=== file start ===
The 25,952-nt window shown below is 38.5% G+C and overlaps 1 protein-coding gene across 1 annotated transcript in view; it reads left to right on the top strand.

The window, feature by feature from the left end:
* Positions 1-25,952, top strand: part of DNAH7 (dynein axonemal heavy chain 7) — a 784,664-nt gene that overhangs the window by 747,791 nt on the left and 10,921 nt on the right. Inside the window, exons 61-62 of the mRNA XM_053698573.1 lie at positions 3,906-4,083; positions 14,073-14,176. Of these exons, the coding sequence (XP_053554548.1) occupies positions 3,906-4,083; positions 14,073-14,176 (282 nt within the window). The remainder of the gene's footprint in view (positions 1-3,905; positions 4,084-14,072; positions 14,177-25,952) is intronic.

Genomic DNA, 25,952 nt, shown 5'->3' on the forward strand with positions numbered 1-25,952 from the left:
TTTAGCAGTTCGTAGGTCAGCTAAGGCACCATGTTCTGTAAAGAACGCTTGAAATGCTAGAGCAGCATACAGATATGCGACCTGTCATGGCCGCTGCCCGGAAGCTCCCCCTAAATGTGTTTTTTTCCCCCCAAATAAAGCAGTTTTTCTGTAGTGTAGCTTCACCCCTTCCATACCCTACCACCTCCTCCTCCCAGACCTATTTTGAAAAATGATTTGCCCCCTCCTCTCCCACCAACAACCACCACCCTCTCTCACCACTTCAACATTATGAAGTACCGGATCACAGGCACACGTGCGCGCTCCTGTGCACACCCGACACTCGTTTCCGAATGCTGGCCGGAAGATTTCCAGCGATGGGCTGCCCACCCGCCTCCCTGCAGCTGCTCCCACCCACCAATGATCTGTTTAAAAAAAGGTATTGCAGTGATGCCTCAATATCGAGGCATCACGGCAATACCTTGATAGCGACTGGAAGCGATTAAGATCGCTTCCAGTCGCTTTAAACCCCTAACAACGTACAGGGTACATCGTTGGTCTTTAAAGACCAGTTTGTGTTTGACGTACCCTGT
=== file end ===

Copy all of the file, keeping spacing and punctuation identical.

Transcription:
The 25,952-nt window shown below is 38.5% G+C and overlaps 1 protein-coding gene across 1 annotated transcript in view; it reads left to right on the top strand.

The window, feature by feature from the left end:
* Positions 1-25,952, top strand: part of DNAH7 (dynein axonemal heavy chain 7) — a 784,664-nt gene that overhangs the window by 747,791 nt on the left and 10,921 nt on the right. Inside the window, exons 61-62 of the mRNA XM_053698573.1 lie at positions 3,906-4,083; positions 14,073-14,176. Of these exons, the coding sequence (XP_053554548.1) occupies positions 3,906-4,083; positions 14,073-14,176 (282 nt within the window). The remainder of the gene's footprint in view (positions 1-3,905; positions 4,084-14,072; positions 14,177-25,952) is intronic.

Genomic DNA, 25,952 nt, shown 5'->3' on the forward strand with positions numbered 1-25,952 from the left:
TTTAGCAGTTCGTAGGTCAGCTAAGGCACCATGTTCTGTAAAGAACGCTTGAAATGCTAGAGCAGCATACAGATATGCGACCTGTCATGGCCGCTGCCCGGAAGCTCCCCCTAAATGTGTTTTTTTCCCCCCAAATAAAGCAGTTTTTCTGTAGTGTAGCTTCACCCCTTCCATACCCTACCACCTCCTCCTCCCAGACCTATTTTGAAAAATGATTTGCCCCCTCCTCTCCCACCAACAACCACCACCCTCTCTCACCACTTCAACATTATGAAGTACCGGATCACAGGCACACGTGCGCGCTCCTGTGCACACCCGACACTCGTTTCCGAATGCTGGCCGGAAGATTTCCAGCGATGGGCTGCCCACCCGCCTCCCTGCAGCTGCTCCCACCCACCAATGATCTGTTTAAAAAAAGGTATTGCAGTGATGCCTCAATATCGAGGCATCACGGCAATACCTTGATAGCGACTGGAAGCGATTAAGATCGCTTCCAGTCGCTTTAAACCCCTAACAACGTACAGGGTACATCGTTGGTCTTTAAAGACCAGTTTGTGTTTGACGTACCCTGT